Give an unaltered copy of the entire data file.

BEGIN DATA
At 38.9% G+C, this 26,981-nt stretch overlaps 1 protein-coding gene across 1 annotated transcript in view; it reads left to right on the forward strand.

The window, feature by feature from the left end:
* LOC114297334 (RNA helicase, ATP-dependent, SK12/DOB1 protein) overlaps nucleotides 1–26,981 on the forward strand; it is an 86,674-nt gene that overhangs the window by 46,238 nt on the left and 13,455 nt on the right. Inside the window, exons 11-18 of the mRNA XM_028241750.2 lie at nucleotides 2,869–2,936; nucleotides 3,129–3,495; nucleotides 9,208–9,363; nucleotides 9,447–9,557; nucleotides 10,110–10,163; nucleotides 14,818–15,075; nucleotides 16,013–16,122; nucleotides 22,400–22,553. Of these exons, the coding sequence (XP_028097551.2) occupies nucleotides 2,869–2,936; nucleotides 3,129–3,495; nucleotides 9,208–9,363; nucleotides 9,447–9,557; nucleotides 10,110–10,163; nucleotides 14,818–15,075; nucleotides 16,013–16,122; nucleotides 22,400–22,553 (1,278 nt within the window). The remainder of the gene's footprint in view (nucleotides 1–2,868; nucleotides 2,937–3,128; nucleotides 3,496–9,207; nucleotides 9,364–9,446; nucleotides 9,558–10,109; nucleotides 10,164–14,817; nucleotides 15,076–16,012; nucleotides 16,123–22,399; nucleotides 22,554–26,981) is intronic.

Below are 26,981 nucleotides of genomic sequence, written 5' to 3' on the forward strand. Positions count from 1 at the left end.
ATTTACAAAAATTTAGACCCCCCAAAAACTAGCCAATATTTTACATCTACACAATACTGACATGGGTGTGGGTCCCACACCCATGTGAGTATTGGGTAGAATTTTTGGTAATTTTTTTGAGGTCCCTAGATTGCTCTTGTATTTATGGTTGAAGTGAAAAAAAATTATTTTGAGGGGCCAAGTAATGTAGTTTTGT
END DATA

At 38.9% G+C, this 26,981-nt stretch overlaps 1 protein-coding gene across 1 annotated transcript in view; it reads left to right on the forward strand.

The window, feature by feature from the left end:
* LOC114297334 (RNA helicase, ATP-dependent, SK12/DOB1 protein) overlaps nucleotides 1–26,981 on the forward strand; it is an 86,674-nt gene that overhangs the window by 46,238 nt on the left and 13,455 nt on the right. Inside the window, exons 11-18 of the mRNA XM_028241750.2 lie at nucleotides 2,869–2,936; nucleotides 3,129–3,495; nucleotides 9,208–9,363; nucleotides 9,447–9,557; nucleotides 10,110–10,163; nucleotides 14,818–15,075; nucleotides 16,013–16,122; nucleotides 22,400–22,553. Of these exons, the coding sequence (XP_028097551.2) occupies nucleotides 2,869–2,936; nucleotides 3,129–3,495; nucleotides 9,208–9,363; nucleotides 9,447–9,557; nucleotides 10,110–10,163; nucleotides 14,818–15,075; nucleotides 16,013–16,122; nucleotides 22,400–22,553 (1,278 nt within the window). The remainder of the gene's footprint in view (nucleotides 1–2,868; nucleotides 2,937–3,128; nucleotides 3,496–9,207; nucleotides 9,364–9,446; nucleotides 9,558–10,109; nucleotides 10,164–14,817; nucleotides 15,076–16,012; nucleotides 16,123–22,399; nucleotides 22,554–26,981) is intronic.

Below are 26,981 nucleotides of genomic sequence, written 5' to 3' on the forward strand. Positions count from 1 at the left end.
ATTTACAAAAATTTAGACCCCCCAAAAACTAGCCAATATTTTACATCTACACAATACTGACATGGGTGTGGGTCCCACACCCATGTGAGTATTGGGTAGAATTTTTGGTAATTTTTTTGAGGTCCCTAGATTGCTCTTGTATTTATGGTTGAAGTGAAAAAAAATTATTTTGAGGGGCCAAGTAATGTAGTTTTGT